As discussed in last week’s blog post, binge drinking is a big problem on college campuses, which can lead to problems such as unintentionally injury and motor vehicle accidents, among numerous other things. There are certainly a lot of dimensions to this issue, but one of them that I hear many students bring up is that of the minimum drinking age. A certain college student I know likes to give the argument, “The government trusts us enough to vote and to join the army at age 18, but not to handle alcohol.”
In 2008, there was even a petition called The Amethyst Initiative, which was signed by 100 or so college presidents, asking congress to rethink the minimum drinking age and lower it from 21 to 18. Let’s look at some of the arguments for and against lowering the drinking age.
Arguments for Lowering the Drinking Age
Those in favor of lowering the drinking age basically argue that the current minimum drinking age of 21 doesn’t serve much benefit as it is. For example, in an editor’s note published in a 2007 issue of the Journal of American College Health, author Dr. Reginald Fennel argues that the current drinking age is essentially like prohibition all over again– meaning that, even though alcohol is outlawed for people under 21, that certainly doesn’t stop them from drinking. Proponents of the Amethyst Initiative also make the argument that by making alcohol illegal for this subgroup, we’re encouraging underage students to drink in “underground” situations (such as private parties) so that they don’t get caught, but where they lack much supervision and safety. If 18-20 year olds could legally buy alcohol, they argue, these students would be able to drink in more supervised and controlled places such as bars.
They also claim that with the mindset that they’re not supposed to drink, underage students may actually be more likely to binge when given alcohol (in other words, they may think along the lines that “this is my only chance to do this, I may as well enjoy it” and drink more than would have without restriction). In fact, underage students are more likely to binge drink than their peers who are of age.
Finally, they argue that if the minimum drinking age is lowered to 18, so that most college students would be legally allowed to drink, it would allow colleges to have more open discussion about the issue, and they could feel free to provide more information about safe drinking, rather than focusing their efforts on trying to restrict it.
Arguments Against Lowering the Drinking Age
Unsurprisingly, there’s been a large amount of backlash to this idea. Advocates of the current drinking age of 21 argue that there’s plenty of evidence that the law works as it is, and decreasing the age will only lead to more problems.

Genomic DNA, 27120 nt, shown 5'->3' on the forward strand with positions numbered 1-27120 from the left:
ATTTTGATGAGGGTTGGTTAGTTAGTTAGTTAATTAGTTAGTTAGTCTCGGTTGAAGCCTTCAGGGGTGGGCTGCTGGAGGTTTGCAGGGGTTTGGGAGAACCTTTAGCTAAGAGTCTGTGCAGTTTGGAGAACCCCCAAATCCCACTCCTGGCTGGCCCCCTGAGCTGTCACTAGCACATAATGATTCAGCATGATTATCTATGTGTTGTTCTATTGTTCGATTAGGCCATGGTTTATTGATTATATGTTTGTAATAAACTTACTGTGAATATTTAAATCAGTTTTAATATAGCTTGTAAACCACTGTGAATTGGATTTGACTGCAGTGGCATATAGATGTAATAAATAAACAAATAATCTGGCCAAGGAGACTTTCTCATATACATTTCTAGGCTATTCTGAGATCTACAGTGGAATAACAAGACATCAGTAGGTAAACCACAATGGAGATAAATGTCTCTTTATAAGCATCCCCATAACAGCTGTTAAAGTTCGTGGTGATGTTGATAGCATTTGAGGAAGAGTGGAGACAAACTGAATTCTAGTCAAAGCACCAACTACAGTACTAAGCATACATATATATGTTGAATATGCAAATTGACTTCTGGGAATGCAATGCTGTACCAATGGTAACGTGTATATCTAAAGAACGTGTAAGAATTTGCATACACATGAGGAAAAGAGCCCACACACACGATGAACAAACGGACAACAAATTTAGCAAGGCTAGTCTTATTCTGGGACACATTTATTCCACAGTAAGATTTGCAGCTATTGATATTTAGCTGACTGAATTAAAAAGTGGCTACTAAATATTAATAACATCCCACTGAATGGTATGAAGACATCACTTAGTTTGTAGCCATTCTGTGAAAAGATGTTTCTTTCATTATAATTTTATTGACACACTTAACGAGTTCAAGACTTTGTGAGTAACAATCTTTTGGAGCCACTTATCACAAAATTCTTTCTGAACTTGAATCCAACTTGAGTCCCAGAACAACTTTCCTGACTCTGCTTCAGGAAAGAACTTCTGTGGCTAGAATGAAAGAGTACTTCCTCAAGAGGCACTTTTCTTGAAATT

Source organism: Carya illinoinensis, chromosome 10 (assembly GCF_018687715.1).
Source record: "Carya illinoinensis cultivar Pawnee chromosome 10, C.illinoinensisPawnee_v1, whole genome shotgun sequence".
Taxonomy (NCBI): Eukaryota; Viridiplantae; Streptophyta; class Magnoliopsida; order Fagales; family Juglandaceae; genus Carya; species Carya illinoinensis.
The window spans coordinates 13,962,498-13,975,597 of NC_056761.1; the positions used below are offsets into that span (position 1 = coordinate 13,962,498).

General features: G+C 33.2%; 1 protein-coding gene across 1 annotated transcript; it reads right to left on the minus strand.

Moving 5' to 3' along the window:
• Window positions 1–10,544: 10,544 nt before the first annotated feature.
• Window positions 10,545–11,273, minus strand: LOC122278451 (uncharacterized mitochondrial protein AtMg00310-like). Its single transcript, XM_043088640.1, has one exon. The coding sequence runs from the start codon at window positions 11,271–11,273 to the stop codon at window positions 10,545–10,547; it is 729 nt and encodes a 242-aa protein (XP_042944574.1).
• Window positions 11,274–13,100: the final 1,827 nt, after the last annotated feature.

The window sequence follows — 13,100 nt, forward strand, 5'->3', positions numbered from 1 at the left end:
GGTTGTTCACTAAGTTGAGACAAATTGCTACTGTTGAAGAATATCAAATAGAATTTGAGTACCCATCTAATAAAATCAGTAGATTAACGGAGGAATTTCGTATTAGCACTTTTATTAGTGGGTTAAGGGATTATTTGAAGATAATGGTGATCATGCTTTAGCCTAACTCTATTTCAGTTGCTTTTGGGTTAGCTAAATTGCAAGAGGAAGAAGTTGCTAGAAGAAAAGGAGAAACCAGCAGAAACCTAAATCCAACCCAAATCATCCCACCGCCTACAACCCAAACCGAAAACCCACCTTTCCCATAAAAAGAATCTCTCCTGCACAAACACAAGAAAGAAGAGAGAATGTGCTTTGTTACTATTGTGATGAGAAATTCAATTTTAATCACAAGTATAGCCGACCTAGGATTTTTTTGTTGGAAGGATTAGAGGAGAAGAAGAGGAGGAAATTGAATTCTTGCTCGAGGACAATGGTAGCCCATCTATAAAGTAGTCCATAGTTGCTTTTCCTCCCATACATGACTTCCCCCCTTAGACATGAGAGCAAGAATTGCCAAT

In one sense, they are right. According to a review of literature published in the Archives of Pediatric and Adolescent Medicine, author Ralph Hingson cites several studies on the issue done in the 70s and 80s. In 1971, some states did try and lower the drinking age to 18, and in the years following had an increase in fatalities from alcohol-related motor vehicle accidents. These numbers declined after 1988, by which time all 50 states had raised the minimum age back to 21.
Another article by Robert Voas and James C. Fell also argues that lowering the drinking age to 18 will have too many unintended consequences. Aside from increasing motor vehicle accidents again, they claim that this will make it easier for even younger adolescents (high school students) to obtain alcohol from their 18 year old peers. They also discuss the fact that there hasn’t been as much research on binge drinking among 18-25 year olds who don’t attend college, and we don’t know how lowering the drinking age may effect this group.
So Who’s Right?
While both sides make some valid arguments, it seems like there’s a bit more evidence to support keeping the drinking age at 21. However, as Fennel also argues, most of this evidence relates that drinking age to motor vehicle accidents, and doesn’t acknowledge that the current minimum drinking age has done nothing to curb the binge drinking rates on college campuses, and that other factors such as increased motor vehicle safety could also influence the decrease in motor vehicle fatalities related to alcohol. In response to the idea that lowering the drinking age will only increase binge drinking, proponents of the Amethyst Initiative have also discussed the idea of creating a “drinking license” for 18-20 year olds, who would have to take a course on safe alcohol consumption and pass a test before they can legally buy alcohol. Whether or not this would work should be a subject of further research. For now, it’s probably safe to say that public health experts should look to other interventions in the quest to decrease binge drinking on college campuses.